This method is most satisfactory on a dull day, when tones tend towards flatness. But at the lake the sun is nearly always shining, creating sharp shadows, sparkling lights, and a definite divergence between cool and warm colours. The atmosphere also tends to define the whole landscape with a clarity and a strength unknown in damper climates. Distances that would be blue elsewhere, here retain their local colours, and the blues are driven to a more distant horizon. there is little or no haze to suggest mystery and breadth, but Mr. Brigden, who has sketched with me also, seizes upon the suspicion, and with it, invests his landscapes with a glamour that adds much to their beauty.

A London critic once claimed that certain Canadian paintings ‘make no pretence at atmosphere'. Perhaps he was an office boy, and not a real live critic at all, for his conception of landscape was so obviously influenced by the precincts of London, and its fogs. The proper relation of tones is a most important thing, and much more subtle here.

Canadian air, being clear and dry, adds other difficulties to the practice of water-colour. That is why my friend had only a few minutes for his sketch. In more humid climes he might have had the whole summer. The dry method is the most serviceable, whereby a sketch is built up with contiguous patches of colour, like tessalae in a mosaic, and never afterwards disturbed. The analogy is faulty in that the touches vary considerably in size - one may be a wash representing an expanse of sky, or a sheet of water, another a leaf, and the large majority of them are gradated. It is difficult, however, to paint with the infallible exactitude this ideal method demands, to complete a sketch without correction. More generally interior forms, textures, and some detail, is painted over a preliminary wash of colour that has dried, but as carefully and as little as possible. The majority of subjects demand this treatment. I dislike retouching a sky and hesitate to undertake such an important operal on as the modelling of form by overpainting.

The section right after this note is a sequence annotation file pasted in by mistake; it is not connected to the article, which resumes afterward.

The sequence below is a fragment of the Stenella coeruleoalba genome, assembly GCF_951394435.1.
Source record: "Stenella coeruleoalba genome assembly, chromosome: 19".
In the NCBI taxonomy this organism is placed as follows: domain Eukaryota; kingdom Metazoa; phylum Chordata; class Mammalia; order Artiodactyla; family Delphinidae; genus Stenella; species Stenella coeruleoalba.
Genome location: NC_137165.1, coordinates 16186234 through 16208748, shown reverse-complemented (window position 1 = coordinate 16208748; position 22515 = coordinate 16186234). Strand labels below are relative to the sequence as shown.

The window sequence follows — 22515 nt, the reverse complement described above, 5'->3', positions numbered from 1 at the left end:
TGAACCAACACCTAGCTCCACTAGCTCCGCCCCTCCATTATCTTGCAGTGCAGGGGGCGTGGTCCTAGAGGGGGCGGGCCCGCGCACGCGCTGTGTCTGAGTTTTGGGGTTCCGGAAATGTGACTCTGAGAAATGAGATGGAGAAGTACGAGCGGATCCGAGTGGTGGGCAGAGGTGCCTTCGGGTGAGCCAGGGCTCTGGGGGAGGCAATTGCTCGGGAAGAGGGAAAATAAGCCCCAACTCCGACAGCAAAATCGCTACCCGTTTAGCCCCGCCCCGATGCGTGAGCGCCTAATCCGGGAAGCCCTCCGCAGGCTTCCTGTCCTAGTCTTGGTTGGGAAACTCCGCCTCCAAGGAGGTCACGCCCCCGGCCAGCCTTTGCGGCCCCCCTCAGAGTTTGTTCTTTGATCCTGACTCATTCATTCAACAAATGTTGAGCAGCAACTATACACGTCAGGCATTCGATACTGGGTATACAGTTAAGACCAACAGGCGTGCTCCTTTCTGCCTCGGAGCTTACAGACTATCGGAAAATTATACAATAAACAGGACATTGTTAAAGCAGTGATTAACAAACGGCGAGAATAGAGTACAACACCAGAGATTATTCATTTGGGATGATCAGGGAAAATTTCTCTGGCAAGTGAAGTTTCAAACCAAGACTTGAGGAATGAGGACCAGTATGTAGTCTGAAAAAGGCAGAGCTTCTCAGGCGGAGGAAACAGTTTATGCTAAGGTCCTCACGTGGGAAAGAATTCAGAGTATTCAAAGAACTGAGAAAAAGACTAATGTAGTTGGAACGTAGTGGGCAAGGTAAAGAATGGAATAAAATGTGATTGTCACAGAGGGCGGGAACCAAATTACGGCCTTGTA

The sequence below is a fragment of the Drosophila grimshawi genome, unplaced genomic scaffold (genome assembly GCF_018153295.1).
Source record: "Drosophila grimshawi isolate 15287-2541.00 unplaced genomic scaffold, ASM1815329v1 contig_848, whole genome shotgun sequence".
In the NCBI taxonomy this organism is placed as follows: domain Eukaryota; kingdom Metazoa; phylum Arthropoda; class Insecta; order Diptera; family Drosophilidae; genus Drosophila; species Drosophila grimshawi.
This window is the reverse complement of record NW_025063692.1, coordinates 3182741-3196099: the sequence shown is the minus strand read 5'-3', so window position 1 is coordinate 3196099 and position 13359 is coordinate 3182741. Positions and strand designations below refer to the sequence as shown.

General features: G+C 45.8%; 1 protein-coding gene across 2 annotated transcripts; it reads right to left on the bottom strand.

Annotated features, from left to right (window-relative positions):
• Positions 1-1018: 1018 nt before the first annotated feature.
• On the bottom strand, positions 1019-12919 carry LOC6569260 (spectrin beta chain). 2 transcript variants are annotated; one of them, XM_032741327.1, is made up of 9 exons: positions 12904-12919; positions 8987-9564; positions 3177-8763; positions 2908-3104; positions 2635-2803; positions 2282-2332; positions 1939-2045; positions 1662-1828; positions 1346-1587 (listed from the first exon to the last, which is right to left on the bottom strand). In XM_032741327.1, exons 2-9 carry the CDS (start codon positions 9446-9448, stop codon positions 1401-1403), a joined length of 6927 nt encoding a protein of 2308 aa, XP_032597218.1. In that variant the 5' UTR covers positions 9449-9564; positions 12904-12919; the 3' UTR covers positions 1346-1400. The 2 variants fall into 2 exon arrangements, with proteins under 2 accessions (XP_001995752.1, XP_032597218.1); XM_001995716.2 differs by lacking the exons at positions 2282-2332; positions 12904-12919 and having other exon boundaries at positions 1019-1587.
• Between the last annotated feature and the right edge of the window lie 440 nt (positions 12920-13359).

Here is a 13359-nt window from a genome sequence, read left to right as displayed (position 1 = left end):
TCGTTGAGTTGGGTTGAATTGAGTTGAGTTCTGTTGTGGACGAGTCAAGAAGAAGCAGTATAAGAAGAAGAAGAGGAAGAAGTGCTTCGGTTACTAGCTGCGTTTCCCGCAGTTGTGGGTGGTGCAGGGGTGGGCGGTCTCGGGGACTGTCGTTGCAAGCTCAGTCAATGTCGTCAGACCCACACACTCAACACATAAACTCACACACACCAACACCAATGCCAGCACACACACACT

The purists among critics and painters would have us believe that an observance of the English tradition strictly precludes the employment of body-colour (that is, the addition of white to all pigments to give them body, or opacity), of paste, ox-gall, sponge or scraper, or pen. or charcoal, but such have always been used, and have contributed interesting effects to water-colour.